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  • Fargesia nitida 'Shadow Light' (1)
  • Fargesia nitida 'Shadow Light' 5L Pot (2)

Fargesia nitida Gansu 'Shadow Light'

from £34.50

5 / 5 based on 1 customer review
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Fargesia nitida Gansu 'Shadow Light' is yet another beautiful clumping bamboo selected from seedlings produced by the last flowering of Fargesia nitida. Like Fargesia nitida Gansu has delicate narrow deep green leaves but differs from the species by being bushier and having canes that consistently mature to a deep puple grey colour. We have not been growing this bamboo long enough to be authoritative about Gansu's ultimate height but estimate from experience that it will reach between 3 and 4 metres high, less if you grow it in a container. What we do like is this Fargesia's tightly clump forming nature, it's high quality lush foliage and of course the beautiful canes supported the said leaves.

All Fargesia nitida varieties are happy in shade to sunny positions as long as they are not exposed to windy locations and have adequate moisture to the roots particularly in the heat of summer.

As with all bamboo once you have chosen a suitable location I recommend good soil preparation, bamboo are shallow rooted and will really enjoy the addition of well rotted farmyard manure mixed with your soil when planting. Water the bamboo thoroughly before and after planting and make sure it doesn't dry out until established. By that I mean keep it moist but not flooded, bamboo don't like to be drowned either. Once established it shouldn't need additional watering but will benefit from an annual mulch with a good organic compost (I use composted horse manure) and the occasional feed (I use pelleted poultry manure, a generous handful) in spring and summer.

 

A recent introduction and worthy addition to your collection

  • Position: shade to sun out of cold, drying winds - especially coastal winds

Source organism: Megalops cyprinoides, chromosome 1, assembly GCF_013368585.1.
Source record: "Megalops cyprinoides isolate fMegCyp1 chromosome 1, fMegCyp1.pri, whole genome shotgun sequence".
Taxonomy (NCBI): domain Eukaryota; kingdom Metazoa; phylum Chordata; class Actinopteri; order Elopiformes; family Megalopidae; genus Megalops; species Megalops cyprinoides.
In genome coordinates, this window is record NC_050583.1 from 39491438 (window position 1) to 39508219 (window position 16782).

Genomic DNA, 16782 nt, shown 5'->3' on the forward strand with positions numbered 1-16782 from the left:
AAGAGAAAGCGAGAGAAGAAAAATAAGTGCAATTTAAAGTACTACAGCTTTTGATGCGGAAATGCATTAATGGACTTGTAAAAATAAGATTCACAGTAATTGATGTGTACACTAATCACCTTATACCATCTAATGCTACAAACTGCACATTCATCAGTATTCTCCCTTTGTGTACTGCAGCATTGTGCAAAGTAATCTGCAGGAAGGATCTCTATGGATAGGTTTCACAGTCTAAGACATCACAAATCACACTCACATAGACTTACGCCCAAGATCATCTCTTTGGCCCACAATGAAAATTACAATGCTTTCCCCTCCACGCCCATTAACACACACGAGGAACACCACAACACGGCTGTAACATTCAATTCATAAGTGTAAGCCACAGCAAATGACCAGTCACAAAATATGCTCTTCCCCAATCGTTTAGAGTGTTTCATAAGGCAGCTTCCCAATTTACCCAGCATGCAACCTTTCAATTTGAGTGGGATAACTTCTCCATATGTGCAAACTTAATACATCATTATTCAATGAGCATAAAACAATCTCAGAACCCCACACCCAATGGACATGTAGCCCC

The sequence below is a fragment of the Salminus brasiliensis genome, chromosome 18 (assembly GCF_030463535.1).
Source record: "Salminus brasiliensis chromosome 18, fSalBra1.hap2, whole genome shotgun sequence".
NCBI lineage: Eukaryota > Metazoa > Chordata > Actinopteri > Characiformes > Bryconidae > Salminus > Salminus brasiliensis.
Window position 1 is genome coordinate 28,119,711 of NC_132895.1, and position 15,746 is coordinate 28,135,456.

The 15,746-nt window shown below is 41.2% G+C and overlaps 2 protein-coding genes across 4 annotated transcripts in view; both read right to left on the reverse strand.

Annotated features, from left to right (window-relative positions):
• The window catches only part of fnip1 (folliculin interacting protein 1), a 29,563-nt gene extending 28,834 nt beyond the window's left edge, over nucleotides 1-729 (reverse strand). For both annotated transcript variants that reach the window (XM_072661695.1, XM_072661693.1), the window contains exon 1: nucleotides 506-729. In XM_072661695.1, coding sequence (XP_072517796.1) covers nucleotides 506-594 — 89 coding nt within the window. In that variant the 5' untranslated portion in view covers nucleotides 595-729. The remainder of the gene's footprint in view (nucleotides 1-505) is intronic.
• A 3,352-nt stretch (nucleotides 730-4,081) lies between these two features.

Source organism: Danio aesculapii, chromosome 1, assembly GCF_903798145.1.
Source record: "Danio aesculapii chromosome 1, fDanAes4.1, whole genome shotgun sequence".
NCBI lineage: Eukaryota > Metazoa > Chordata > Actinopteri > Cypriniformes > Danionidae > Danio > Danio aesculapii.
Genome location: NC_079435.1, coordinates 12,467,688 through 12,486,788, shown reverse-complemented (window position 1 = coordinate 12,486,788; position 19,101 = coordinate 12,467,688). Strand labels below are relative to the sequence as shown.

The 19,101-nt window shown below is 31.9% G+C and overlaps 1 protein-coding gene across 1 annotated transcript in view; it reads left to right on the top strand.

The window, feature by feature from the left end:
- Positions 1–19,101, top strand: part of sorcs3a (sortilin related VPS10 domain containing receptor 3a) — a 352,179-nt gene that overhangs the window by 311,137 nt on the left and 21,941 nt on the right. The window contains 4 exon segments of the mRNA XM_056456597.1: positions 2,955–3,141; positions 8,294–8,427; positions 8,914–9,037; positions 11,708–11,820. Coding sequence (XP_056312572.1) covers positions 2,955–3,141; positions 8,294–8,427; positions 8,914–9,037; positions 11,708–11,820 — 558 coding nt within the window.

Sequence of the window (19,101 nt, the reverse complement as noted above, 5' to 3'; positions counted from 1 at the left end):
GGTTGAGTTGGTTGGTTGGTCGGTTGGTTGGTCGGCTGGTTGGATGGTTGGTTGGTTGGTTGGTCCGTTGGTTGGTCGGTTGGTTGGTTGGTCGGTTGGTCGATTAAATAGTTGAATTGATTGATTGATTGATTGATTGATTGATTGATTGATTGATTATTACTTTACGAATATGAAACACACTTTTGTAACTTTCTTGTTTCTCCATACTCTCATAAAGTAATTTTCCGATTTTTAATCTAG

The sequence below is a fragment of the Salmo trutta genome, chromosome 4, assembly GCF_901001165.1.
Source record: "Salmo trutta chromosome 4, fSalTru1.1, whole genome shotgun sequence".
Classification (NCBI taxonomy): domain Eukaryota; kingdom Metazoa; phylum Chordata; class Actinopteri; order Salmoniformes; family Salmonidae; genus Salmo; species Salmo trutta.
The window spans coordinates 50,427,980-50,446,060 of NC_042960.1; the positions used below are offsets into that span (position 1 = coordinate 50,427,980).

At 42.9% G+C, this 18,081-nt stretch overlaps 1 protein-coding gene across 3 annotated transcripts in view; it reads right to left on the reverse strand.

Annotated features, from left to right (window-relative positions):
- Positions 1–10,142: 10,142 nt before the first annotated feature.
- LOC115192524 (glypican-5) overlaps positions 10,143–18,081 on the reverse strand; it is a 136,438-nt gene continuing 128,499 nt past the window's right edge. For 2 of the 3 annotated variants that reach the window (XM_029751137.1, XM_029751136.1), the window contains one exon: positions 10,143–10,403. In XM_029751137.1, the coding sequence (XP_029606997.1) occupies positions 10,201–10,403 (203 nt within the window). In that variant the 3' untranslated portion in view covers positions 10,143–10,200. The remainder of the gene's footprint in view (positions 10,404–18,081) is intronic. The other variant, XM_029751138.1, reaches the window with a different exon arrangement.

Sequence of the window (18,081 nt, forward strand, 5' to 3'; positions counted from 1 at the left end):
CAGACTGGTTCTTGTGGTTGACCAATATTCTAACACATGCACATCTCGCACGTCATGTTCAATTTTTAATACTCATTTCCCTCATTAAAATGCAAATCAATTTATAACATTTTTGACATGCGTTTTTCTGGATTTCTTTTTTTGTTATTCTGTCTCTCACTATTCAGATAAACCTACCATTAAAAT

• Soil: all soils, but avoid waterlogged areas very dry soils will need extra watering
  • Eventual Size: up to 2m - 4m, but can be pruned
  • Habit: upright growth
  • Foliage: Evergreen
Eventual Size of Fargesia nitida Gansu 'Shadow Light' Eventual Size of Fargesia nitida Gansu 'Shadow Light'
Eventual size after 10 years
Plant Care

Fargesia nitida 'Shadow Light' Bamboo Care

Before planting it is a good idea to soak the bamboo thoroughly to ensure the rots are well and truly saturated then dig a hole at least twice the size of the root ball add compost then place the bamboo so that the finished soil height will be slightly lower than the top of the root ball. Back fill using your soil mixed 50:50 with good compost. Once planted gently firm down the soil around the base add a top dressing of a good fertilizer, we prefer poultry manure, then mulch with a good 8-10 deep layer of compost. Finally water again to help settle the bamboo. In dry periods it may be necessary to repeat watering regularly, if the bamboo looks dry and the leaves are curling this is a sure sign. After the first season we repeat the mulching and feeding each spring. 

Now stand back and enjoy. Don’t expect your bamboo to grow away like a rocket, yes bamboo can grow incredibly fast but most of this happens over a 3 month period which is very generally late May through to early August so if you’ve planted either side of this period I’m afraid you’ll have to wait. 

 Pruning and Grooming 

Bamboo can be very accommodating here. I’ve seen pristine clipped hedges and topiary shaped plantings of both Phllostachys aurea and bissetti showing easy how easy it can be managed. What I like to do though on any large bamboo is to remove all old, thin and spindly canes (or culms as us horticulturists call them) then prune away all the side branches off the remaining culms to a height of between 60cm to 150cm depending on your choice. This in my opinion show bamboos off to there best making them stately specimens. 

For more information see our Bamboo Care Guide for these types of Bamboo: 

Also see our Bamboo FAQ

 

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Customer Reviews





on 14 Feb 2018

5 / 5

Plants arrived safely at 1.30 pm today - looking very healthy, Many thanks for all your help.